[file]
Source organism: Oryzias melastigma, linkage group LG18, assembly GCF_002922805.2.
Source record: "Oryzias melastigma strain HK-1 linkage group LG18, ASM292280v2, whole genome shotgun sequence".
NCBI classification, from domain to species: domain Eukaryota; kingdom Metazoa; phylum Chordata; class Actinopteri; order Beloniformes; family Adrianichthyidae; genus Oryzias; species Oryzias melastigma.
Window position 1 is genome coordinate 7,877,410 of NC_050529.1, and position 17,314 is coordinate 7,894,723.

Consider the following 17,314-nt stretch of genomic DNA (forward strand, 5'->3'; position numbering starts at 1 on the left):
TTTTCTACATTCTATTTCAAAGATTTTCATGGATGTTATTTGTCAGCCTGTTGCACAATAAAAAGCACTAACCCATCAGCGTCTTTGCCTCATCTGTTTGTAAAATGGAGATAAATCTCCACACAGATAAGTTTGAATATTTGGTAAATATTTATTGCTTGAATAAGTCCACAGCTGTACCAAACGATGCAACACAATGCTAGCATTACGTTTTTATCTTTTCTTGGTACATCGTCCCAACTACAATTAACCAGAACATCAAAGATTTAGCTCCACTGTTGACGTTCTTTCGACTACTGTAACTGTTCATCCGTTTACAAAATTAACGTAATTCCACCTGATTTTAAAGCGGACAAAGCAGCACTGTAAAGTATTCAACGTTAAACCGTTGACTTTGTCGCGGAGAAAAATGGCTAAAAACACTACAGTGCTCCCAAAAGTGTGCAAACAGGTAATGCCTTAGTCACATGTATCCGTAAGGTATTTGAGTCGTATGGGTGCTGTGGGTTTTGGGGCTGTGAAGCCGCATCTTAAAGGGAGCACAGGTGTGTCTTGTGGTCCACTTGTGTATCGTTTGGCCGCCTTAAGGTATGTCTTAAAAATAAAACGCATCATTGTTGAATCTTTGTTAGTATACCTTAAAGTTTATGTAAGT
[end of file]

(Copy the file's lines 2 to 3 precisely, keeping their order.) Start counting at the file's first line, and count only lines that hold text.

Source record: "Oryzias melastigma strain HK-1 linkage group LG18, ASM292280v2, whole genome shotgun sequence".
NCBI classification, from domain to species: domain Eukaryota; kingdom Metazoa; phylum Chordata; class Actinopteri; order Beloniformes; family Adrianichthyidae; genus Oryzias; species Oryzias melastigma.